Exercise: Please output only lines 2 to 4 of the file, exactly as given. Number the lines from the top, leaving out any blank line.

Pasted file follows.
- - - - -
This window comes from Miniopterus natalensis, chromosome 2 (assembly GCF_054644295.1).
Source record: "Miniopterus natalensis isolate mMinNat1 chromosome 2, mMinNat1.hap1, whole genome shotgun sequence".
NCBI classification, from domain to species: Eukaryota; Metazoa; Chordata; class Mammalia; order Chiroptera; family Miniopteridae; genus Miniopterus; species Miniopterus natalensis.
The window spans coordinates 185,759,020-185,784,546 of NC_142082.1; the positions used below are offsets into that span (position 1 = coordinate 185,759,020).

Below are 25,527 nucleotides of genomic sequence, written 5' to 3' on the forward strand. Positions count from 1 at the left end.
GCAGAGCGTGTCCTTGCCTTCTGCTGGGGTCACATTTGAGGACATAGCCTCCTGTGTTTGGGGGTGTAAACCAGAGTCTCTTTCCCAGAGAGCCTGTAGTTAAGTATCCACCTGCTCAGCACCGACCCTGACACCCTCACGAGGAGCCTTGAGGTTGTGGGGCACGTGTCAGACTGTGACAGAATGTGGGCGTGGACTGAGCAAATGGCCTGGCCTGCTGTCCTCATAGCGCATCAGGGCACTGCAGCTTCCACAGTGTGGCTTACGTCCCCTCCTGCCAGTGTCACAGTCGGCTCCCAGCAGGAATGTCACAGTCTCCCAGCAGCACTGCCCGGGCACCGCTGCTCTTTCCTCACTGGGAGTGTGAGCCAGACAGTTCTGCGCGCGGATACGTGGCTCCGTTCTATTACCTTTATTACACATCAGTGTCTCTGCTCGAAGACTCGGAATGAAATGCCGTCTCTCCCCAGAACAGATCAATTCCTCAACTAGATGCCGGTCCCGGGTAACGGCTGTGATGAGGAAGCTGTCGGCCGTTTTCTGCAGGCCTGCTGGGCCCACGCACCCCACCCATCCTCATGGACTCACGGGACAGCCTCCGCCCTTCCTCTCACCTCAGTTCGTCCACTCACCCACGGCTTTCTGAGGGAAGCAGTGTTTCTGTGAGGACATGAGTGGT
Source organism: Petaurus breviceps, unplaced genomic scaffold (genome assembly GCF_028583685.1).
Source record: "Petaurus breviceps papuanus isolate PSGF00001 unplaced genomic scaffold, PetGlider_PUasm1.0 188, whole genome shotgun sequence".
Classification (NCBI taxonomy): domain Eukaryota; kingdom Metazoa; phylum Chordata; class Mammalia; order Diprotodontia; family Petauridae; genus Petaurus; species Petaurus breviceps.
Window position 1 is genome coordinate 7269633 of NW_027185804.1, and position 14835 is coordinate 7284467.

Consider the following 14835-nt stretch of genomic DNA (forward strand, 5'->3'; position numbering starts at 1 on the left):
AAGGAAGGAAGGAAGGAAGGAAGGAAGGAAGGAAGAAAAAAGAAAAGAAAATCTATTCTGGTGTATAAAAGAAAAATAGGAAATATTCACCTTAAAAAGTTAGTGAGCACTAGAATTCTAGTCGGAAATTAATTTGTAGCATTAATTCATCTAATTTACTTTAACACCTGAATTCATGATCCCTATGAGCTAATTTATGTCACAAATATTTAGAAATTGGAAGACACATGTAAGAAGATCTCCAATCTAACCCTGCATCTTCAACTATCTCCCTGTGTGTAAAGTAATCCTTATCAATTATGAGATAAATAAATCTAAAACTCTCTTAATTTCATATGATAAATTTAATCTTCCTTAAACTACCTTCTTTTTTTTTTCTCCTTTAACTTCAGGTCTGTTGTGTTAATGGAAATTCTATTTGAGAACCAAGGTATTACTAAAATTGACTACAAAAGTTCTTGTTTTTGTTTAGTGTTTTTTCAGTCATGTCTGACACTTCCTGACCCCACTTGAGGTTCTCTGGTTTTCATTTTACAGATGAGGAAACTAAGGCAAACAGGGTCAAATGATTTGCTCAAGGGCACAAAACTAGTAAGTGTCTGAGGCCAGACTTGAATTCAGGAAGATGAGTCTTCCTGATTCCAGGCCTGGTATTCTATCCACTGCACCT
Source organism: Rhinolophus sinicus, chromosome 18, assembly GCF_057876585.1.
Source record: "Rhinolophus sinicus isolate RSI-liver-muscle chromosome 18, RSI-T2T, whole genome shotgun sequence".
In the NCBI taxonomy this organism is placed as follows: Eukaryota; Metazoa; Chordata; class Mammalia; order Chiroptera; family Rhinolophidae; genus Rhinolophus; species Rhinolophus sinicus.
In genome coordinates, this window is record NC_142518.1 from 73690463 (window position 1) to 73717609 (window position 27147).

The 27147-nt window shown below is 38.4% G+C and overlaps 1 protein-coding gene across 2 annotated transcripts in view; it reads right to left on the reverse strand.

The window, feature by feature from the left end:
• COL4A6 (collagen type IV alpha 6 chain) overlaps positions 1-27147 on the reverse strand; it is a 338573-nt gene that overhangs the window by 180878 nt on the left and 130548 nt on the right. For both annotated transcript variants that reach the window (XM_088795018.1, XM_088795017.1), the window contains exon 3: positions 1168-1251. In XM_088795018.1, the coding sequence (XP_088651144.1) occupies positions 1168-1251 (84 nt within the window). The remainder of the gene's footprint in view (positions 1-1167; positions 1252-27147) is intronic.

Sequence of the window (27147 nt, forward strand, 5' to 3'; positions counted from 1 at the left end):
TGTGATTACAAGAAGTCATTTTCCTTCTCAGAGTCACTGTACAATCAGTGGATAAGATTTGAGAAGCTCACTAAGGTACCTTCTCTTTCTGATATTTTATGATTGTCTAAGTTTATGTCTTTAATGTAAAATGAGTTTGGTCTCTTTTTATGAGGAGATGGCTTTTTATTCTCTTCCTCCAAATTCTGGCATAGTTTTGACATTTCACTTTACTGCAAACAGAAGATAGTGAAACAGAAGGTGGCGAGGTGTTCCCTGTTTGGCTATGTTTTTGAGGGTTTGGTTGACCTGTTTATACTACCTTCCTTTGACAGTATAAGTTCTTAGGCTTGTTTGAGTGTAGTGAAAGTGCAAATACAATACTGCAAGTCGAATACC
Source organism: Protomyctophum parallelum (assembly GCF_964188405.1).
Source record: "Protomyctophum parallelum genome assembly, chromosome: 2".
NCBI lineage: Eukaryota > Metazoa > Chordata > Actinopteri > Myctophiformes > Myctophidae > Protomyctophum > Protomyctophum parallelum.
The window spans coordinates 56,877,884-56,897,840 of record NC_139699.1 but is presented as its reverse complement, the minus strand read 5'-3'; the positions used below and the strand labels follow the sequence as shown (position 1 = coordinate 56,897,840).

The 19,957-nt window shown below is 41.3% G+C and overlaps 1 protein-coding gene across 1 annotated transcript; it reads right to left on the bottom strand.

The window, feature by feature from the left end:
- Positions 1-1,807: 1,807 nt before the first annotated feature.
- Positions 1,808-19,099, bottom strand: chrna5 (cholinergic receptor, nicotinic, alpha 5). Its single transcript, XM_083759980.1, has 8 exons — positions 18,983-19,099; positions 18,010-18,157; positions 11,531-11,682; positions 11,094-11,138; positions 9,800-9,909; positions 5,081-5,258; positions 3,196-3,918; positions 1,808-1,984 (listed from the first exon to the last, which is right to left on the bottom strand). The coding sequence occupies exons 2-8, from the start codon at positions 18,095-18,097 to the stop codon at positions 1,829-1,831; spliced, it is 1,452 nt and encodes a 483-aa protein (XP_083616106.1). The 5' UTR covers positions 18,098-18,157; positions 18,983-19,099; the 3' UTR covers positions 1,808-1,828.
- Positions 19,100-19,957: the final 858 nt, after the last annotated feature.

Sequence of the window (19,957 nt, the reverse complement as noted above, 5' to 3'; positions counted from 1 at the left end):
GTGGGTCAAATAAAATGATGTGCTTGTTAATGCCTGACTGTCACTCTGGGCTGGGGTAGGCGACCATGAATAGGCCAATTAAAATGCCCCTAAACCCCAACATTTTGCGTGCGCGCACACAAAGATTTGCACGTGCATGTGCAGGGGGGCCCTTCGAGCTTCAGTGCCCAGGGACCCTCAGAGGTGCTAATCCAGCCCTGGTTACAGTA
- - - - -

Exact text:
Source record: "Miniopterus natalensis isolate mMinNat1 chromosome 2, mMinNat1.hap1, whole genome shotgun sequence".
NCBI classification, from domain to species: Eukaryota; Metazoa; Chordata; class Mammalia; order Chiroptera; family Miniopteridae; genus Miniopterus; species Miniopterus natalensis.
The window spans coordinates 185,759,020-185,784,546 of NC_142082.1; the positions used below are offsets into that span (position 1 = coordinate 185,759,020).